Religion and Culture in Renaissance England
Claire McEachern, Debora Shuger
Cambridge University Press, Dec 14, 2006 - Literary Criticism - 308 pages
Essays by leading historians and literary scholars investigate the role of religion in shaping political, social, and literary forms from the Reformation to the Civil Wars. Individual essays discuss the relationship between religion and culture, and explore how religion informs some of the central texts of English Renaissance literature, including work by Foxe, Hooker, Shakespeare, Donne, Lanyer, and Milton. The collection demonstrates the massive centrality of religion to early modern constructions of gender, subjectivity, and nationhood.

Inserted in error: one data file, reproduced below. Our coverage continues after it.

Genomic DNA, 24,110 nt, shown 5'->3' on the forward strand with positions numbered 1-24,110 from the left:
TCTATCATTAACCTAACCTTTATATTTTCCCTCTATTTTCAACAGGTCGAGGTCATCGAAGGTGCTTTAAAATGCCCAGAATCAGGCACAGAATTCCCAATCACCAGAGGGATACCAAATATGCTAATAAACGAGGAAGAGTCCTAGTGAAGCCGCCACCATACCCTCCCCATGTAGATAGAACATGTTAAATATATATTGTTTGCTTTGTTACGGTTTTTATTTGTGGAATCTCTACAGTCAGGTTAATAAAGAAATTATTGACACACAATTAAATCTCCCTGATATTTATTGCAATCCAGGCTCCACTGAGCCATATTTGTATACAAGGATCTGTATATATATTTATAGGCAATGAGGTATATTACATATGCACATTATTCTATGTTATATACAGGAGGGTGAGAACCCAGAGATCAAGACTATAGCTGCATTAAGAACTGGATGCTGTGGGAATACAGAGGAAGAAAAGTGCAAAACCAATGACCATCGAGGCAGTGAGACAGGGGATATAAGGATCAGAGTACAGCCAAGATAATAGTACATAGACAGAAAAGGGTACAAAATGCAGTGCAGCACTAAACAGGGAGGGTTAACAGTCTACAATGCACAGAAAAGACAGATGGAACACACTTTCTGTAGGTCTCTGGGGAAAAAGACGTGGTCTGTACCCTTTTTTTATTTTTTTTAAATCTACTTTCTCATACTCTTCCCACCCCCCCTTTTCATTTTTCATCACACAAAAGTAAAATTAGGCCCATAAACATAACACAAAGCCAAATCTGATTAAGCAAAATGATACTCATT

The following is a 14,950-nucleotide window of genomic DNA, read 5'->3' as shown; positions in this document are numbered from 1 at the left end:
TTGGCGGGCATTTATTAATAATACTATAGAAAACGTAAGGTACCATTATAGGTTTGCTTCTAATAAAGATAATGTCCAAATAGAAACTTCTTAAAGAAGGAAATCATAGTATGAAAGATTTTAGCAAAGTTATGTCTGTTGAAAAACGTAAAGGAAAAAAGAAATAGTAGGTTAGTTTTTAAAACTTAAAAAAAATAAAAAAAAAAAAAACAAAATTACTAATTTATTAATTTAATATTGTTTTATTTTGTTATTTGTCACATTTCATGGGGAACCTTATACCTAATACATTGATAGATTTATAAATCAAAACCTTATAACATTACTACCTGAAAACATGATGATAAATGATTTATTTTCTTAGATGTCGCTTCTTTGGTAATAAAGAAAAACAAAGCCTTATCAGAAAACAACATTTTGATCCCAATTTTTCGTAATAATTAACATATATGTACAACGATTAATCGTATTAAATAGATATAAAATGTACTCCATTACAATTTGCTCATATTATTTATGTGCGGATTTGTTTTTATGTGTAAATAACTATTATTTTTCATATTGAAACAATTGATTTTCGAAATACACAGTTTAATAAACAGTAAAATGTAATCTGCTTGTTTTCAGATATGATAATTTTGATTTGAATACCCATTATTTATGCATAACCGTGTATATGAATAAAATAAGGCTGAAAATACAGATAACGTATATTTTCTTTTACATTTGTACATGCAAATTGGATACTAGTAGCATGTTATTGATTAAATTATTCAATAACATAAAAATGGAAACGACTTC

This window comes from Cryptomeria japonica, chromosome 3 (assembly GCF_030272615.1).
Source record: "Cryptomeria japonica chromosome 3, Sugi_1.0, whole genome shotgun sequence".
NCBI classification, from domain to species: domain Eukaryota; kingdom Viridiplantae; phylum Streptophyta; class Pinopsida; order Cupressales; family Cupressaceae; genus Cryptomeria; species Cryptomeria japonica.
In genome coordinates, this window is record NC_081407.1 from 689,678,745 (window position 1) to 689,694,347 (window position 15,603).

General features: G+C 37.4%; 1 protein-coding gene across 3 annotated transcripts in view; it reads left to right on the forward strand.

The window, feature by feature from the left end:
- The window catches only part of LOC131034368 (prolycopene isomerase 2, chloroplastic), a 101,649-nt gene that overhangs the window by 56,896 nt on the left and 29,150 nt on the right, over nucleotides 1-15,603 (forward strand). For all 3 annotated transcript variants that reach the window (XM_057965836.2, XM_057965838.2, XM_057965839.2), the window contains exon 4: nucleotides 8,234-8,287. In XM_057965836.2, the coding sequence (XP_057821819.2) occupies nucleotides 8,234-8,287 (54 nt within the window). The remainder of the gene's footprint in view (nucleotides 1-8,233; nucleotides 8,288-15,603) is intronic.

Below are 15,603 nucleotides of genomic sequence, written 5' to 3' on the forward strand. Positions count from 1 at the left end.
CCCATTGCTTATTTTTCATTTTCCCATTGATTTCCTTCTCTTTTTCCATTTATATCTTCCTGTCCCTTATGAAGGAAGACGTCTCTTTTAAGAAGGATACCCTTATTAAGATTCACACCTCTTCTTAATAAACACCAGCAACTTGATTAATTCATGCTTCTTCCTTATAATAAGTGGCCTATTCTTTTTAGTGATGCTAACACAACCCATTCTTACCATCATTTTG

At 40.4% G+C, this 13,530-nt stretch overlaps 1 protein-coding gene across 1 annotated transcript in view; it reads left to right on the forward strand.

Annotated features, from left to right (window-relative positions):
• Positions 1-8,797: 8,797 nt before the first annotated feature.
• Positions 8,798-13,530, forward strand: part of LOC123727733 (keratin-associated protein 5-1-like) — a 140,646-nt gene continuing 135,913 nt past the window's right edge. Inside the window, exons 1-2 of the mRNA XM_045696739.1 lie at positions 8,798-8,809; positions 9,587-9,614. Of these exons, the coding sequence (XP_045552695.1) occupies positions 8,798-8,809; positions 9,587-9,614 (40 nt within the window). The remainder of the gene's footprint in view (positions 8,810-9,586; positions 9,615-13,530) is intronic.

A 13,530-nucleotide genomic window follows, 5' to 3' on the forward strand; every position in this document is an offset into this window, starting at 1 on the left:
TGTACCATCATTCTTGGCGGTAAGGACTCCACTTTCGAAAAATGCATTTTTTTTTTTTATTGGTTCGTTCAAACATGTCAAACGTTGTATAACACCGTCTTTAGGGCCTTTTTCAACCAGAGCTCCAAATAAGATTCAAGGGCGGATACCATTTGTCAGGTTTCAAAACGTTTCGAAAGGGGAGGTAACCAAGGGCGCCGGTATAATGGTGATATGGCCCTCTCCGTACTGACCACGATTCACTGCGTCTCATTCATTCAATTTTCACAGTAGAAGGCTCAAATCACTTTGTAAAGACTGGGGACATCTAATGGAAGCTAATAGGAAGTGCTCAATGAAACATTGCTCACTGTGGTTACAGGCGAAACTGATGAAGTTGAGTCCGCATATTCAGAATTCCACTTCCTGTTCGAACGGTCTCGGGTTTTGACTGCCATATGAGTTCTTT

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the English nation and national
reform and reaction
printing and popularizing
The place of the stigmata in Christological poetics
the imagined community
Hooker in the context of European cultural history
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